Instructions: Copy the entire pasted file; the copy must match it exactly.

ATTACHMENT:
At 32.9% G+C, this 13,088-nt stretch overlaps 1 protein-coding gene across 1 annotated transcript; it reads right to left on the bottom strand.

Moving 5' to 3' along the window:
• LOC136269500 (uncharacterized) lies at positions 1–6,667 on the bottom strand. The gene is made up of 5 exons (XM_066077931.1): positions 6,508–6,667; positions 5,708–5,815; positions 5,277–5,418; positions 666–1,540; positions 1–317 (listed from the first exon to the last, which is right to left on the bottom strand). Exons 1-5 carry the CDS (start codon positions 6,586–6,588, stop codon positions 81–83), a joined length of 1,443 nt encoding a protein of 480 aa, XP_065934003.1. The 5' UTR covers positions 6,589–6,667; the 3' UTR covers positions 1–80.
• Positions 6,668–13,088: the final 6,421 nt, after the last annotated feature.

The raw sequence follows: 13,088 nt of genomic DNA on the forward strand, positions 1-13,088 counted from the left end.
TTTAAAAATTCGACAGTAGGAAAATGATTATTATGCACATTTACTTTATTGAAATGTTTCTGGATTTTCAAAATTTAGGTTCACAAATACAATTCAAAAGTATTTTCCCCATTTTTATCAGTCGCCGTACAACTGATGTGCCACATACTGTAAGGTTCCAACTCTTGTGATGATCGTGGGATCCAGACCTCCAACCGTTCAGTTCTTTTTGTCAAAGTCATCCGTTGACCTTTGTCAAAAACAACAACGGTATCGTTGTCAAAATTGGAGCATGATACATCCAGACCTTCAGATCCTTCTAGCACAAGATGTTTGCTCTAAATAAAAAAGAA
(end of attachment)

At 32.9% G+C, this 13,088-nt stretch overlaps 1 protein-coding gene across 1 annotated transcript; it reads right to left on the bottom strand.

Moving 5' to 3' along the window:
• LOC136269500 (uncharacterized) lies at positions 1–6,667 on the bottom strand. The gene is made up of 5 exons (XM_066077931.1): positions 6,508–6,667; positions 5,708–5,815; positions 5,277–5,418; positions 666–1,540; positions 1–317 (listed from the first exon to the last, which is right to left on the bottom strand). Exons 1-5 carry the CDS (start codon positions 6,586–6,588, stop codon positions 81–83), a joined length of 1,443 nt encoding a protein of 480 aa, XP_065934003.1. The 5' UTR covers positions 6,589–6,667; the 3' UTR covers positions 1–80.
• Positions 6,668–13,088: the final 6,421 nt, after the last annotated feature.

The raw sequence follows: 13,088 nt of genomic DNA on the forward strand, positions 1-13,088 counted from the left end.
TTTAAAAATTCGACAGTAGGAAAATGATTATTATGCACATTTACTTTATTGAAATGTTTCTGGATTTTCAAAATTTAGGTTCACAAATACAATTCAAAAGTATTTTCCCCATTTTTATCAGTCGCCGTACAACTGATGTGCCACATACTGTAAGGTTCCAACTCTTGTGATGATCGTGGGATCCAGACCTCCAACCGTTCAGTTCTTTTTGTCAAAGTCATCCGTTGACCTTTGTCAAAAACAACAACGGTATCGTTGTCAAAATTGGAGCATGATACATCCAGACCTTCAGATCCTTCTAGCACAAGATGTTTGCTCTAAATAAAAAAGAA